Hollymead embezzler sentenced
The county woman who pleaded guilty in October to embezzling more than $73,000 from the Hollymead Citizens Association will serve 15 days in jail for her crime, according to reports from NBC29 and The Daily Progress. The rest of her five-year sentence was suspended.
Patricia Cuthbert, who served as the treasurer of the neighborhood association between 2008 and 2012, was caught when a January 2013 audit revealed tens of thousands in unauthorized charges on the organization’s books. She initially admitted to stealing some $25,000, but according to The Daily Progress, she has since returned the entire missing amount.
Other members of the Citizens Association board initially tried to keep the discovery of the missing funds and the subsequent audit quiet, residents told C-VILLE last September, but when word of the theft got out, a resident called police to report it as a crime. The handling of the incident sparked outcry and calls for greater transparency in how the neighborhood association is governed.
Cuthbert will start serving her jail sentence on January 29.
Keswick house fire claims three lives
A mother and two children were killed in an early morning house fire in Keswick on Saturday, January 18.
According to various news accounts, the fire was discovered at around 1:30am when the father arrived home from work to the two-story duplex on Carriage Hill Farms just off Route 250 and spotted flames on the second floor, where his family was sleeping. Newsplex reported that he and the occupants of the downstairs unit, a couple and their child who escaped the blaze, attempted to reach the victims with a ladder but were unable to do so because of excessive heat and smoke. An elementary school-aged boy was pulled from the blaze and declared dead at the scene. The bodies of the mother and a preschool-aged girl were recovered by firefighters hours later, according to Newsplex.
Fire officials had not returned C-VILLE’s calls at presstime, but according to The Daily Progress, the house was equipped with a working smoke detector. The cause of the fire has not been determined, and the investigation will likely be slowed by the inclement weather.
In the days since the blaze, controversy has erupted over firefighters’ 12-minute response time. An additional report in The Daily Progress reveals that firefighters at the East Rivanna station, located just one mile from the blaze, had responded to an assault call and were unable to leave that scene until police and EMTs had arrived due to legal concerns.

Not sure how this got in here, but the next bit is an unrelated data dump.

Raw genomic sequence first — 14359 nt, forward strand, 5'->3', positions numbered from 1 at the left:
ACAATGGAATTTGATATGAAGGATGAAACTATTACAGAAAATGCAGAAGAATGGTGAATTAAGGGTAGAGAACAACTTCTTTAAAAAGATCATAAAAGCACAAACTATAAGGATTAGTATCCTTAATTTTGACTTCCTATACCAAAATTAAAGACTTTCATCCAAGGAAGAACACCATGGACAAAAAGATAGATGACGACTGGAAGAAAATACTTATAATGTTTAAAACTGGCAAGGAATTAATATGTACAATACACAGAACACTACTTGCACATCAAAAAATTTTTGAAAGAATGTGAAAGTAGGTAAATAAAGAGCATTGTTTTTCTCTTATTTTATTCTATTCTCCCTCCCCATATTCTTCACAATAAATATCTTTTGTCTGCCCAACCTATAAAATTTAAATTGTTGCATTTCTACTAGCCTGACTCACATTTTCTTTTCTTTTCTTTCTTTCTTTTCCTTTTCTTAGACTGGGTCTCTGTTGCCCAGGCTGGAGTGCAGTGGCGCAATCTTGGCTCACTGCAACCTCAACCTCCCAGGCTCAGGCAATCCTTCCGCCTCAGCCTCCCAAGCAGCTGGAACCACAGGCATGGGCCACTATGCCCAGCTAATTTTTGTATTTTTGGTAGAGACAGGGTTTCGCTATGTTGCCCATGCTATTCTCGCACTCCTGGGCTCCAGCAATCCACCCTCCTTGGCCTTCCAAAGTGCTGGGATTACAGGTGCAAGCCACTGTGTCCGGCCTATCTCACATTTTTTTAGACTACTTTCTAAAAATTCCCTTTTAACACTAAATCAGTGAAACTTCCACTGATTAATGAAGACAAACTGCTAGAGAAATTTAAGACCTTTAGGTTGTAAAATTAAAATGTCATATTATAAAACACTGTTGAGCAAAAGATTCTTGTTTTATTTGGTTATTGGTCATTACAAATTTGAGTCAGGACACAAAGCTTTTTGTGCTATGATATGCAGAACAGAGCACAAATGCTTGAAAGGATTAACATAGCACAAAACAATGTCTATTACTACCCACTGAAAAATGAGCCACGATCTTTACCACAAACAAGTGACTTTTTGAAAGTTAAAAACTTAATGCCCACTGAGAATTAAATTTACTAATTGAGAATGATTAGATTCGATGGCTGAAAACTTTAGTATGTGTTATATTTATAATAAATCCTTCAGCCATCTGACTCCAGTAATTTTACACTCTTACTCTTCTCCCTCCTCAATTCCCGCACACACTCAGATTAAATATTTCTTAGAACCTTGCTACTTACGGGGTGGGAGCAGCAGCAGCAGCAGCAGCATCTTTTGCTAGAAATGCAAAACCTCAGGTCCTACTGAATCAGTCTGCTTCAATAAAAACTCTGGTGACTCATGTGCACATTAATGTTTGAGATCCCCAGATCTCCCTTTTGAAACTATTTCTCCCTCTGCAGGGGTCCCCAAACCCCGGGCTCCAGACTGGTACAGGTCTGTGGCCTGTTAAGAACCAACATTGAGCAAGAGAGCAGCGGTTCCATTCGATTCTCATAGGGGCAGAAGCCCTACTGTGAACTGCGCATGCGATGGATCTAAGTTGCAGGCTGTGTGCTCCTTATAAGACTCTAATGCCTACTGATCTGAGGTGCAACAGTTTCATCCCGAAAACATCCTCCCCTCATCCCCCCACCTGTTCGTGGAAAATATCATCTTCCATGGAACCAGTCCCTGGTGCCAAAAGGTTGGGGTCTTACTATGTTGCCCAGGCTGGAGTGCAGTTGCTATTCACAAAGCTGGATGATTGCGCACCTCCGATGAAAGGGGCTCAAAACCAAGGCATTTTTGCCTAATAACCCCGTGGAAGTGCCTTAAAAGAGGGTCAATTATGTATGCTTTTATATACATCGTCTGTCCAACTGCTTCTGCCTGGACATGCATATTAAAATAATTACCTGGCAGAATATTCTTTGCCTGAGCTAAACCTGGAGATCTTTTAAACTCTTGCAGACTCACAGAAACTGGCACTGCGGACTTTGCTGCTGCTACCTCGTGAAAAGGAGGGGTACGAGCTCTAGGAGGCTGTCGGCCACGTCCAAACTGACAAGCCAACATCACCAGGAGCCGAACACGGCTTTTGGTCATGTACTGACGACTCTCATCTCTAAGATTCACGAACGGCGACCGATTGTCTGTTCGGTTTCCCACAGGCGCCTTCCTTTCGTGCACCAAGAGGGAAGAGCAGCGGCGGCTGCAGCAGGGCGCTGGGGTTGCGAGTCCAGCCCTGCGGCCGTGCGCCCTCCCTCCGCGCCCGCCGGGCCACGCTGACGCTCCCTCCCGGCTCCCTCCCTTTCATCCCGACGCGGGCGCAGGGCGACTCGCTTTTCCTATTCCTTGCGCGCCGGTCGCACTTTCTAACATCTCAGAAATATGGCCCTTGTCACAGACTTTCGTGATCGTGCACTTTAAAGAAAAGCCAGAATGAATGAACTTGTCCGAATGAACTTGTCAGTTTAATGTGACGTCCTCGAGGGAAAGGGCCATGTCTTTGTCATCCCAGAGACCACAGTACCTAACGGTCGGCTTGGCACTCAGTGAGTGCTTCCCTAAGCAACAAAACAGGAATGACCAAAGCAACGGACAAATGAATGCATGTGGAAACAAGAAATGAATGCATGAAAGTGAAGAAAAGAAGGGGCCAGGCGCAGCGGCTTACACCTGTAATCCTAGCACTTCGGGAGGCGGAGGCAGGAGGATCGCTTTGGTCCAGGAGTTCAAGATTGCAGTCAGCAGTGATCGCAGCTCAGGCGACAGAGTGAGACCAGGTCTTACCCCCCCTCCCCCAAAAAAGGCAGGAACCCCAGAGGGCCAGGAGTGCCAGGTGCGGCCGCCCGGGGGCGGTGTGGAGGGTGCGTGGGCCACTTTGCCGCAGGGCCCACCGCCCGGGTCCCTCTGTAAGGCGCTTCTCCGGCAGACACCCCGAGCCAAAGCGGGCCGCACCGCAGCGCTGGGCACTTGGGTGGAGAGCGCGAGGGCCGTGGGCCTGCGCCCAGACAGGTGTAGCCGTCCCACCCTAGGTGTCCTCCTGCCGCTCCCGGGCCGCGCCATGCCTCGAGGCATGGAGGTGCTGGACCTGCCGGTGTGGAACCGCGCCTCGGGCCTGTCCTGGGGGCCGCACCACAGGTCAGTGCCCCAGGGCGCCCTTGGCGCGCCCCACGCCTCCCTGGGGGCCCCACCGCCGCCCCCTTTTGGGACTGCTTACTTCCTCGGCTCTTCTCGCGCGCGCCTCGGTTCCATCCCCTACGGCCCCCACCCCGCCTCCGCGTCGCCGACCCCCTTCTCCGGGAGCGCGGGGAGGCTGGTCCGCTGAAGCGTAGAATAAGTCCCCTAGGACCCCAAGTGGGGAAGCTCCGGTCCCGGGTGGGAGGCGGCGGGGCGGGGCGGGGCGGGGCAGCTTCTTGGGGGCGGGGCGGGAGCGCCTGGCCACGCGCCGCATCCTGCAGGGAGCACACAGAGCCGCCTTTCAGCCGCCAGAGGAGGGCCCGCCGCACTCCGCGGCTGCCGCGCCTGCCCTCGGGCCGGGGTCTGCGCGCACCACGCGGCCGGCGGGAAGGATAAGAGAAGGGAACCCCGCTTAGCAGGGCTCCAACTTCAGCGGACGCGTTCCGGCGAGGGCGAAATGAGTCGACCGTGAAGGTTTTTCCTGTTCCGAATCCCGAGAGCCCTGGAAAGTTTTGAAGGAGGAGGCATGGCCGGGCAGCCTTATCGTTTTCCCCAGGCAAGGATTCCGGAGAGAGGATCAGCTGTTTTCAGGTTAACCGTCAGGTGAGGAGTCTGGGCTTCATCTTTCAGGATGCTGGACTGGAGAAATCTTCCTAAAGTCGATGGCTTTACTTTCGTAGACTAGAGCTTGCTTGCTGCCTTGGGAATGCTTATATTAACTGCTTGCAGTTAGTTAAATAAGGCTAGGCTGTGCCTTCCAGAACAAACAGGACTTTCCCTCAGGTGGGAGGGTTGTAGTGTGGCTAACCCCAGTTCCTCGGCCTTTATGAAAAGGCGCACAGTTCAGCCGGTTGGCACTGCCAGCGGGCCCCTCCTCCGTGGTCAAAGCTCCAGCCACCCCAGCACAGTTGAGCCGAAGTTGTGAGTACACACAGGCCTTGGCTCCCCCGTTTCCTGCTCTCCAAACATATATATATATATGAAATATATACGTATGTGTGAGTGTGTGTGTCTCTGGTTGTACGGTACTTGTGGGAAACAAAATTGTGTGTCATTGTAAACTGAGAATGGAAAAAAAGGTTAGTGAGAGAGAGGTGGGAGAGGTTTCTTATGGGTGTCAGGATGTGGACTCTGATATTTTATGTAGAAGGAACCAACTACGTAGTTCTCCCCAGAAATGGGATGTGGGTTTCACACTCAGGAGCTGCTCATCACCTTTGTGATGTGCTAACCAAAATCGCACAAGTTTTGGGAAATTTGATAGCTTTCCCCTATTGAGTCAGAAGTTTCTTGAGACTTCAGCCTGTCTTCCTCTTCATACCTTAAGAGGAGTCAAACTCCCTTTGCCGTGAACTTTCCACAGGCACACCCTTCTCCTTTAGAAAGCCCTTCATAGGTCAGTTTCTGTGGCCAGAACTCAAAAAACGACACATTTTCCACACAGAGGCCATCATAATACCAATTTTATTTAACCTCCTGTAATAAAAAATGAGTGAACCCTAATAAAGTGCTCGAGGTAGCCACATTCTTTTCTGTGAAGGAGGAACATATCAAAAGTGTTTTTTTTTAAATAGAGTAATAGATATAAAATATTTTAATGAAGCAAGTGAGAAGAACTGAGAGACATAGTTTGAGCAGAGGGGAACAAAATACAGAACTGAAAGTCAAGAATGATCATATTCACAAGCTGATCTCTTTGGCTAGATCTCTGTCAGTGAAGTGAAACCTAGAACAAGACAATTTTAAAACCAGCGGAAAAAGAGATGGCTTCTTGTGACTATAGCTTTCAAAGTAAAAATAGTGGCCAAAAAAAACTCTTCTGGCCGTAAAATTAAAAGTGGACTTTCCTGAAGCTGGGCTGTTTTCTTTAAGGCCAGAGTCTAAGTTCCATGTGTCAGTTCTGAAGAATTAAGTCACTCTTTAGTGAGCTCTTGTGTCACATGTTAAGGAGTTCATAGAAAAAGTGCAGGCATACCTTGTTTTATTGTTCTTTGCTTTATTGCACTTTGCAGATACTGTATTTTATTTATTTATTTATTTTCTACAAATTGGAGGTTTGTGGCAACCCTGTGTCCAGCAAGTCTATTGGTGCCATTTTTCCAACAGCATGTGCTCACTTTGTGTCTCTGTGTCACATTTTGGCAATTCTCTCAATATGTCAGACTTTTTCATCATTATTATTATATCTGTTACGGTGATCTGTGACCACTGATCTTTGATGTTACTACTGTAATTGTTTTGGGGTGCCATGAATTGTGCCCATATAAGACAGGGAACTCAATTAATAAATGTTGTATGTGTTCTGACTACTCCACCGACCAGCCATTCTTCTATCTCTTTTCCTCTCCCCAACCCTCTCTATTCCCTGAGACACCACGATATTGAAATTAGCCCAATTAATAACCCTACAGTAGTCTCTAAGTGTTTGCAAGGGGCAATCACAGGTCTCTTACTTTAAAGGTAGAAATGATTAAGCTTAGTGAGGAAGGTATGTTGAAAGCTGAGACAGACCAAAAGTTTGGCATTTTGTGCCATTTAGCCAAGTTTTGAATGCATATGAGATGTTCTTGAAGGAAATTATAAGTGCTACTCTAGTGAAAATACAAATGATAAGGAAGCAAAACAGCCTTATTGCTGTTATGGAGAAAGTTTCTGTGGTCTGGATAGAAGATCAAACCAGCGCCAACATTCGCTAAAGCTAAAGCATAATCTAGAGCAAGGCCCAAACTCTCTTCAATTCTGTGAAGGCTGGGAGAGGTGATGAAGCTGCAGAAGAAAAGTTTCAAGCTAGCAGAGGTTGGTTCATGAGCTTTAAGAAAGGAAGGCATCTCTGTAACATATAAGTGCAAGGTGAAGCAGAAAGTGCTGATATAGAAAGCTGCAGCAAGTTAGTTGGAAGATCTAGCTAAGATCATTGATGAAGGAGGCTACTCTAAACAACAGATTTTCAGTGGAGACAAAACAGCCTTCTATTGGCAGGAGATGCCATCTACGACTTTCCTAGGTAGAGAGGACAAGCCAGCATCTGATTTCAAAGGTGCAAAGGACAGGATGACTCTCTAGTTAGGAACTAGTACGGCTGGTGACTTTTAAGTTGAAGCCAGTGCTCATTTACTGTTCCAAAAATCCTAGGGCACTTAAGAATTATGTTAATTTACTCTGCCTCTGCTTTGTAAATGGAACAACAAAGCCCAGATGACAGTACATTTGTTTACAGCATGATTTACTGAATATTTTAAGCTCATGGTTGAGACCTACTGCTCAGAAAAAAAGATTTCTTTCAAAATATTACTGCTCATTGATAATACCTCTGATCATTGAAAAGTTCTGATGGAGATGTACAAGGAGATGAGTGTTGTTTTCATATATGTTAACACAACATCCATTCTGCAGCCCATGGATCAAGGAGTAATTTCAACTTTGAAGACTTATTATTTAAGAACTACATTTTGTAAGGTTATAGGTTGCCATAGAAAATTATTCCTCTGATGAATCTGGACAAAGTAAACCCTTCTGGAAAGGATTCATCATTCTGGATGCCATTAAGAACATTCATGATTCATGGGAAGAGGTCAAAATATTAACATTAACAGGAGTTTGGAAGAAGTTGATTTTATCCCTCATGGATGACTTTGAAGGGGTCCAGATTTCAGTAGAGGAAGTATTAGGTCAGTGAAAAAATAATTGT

“If firefighters are dealing with a call that they’re on and they leave, they’ve abandoned the patients they’re treating,” Albemarle County Assistant Fire Marshal Robbie Gilmer told the Progress.
Firefighters from the Monticello fire house seven miles away were first on the scene, and the volunteer firefighters from the Rivanna station left the assault scene when police arrived, returned to their station to retrieve a firetruck, and arrived at the fire one minute after Monticello firefighters, Gilmer told the Progress.
The victims have not been officially identified, but a fundraiser has been launched for a Keswick Hall employee named Sadiqh Hussain, described as the husband and father of the victims. At presstime, that effort had raised approximately $4,500 of a $100,000 goal. To donate, visit http://www.youcaring.com/other/friends-of-sadiqh-fund/128437.
CAT gets an App
Recent changes to the Charlottesville Area Transit system have some regular riders complaining that the bus routes now take longer—or don’t come at all, thanks to the removal of multiple stops. But one thing that’s about to get easier for riders is tracking buses in real time, thanks to the upcoming launch of a free smartphone app.
Already, CAT riders can dial a number and enter a code for any given bus stop to find out when the next bus will arrive. The app, designed in-house by the city’s IT department, is an extension of that service, and will be available in mobile phone users’ app stores March 1.*
Bill making it easier to boot elected officials moves ahead
A bill that would make it easier to remove elected officials from office if they are convicted of certain crimes made it through a Virginia House subcommittee vote unopposed this week, according to news reports, and its local Republican sponsor, Albemarle Delegate Rob Bell, has high hopes for the new measure.
Bell told C-VILLE earlier this month that the unsuccessful fight to remove Albemarle County Supervisor Chris Dumler from his seat via petition last year inspired the legislation. Dumler pleaded guilty to a sexual battery misdemeanor charge following an arrest for forcible sodomy in November 2012. Local residents subsequently seized on a rarely used state law that allows voters to petition a judge to unseat elected officials, but the current law is so narrowly construed that only a few offenses—marijuana possession being one—can be grounds for removal.
Bell’s proposal would add sexual battery and other sex crimes to that list. The measure needs full committee approval before it can head to the floor of the House.
*CORRECTION: A previous version of this story said the CAT app would be available in beta form February 1. CAT is beta testing the app, but it won’t be widely available until the formal launch March 1.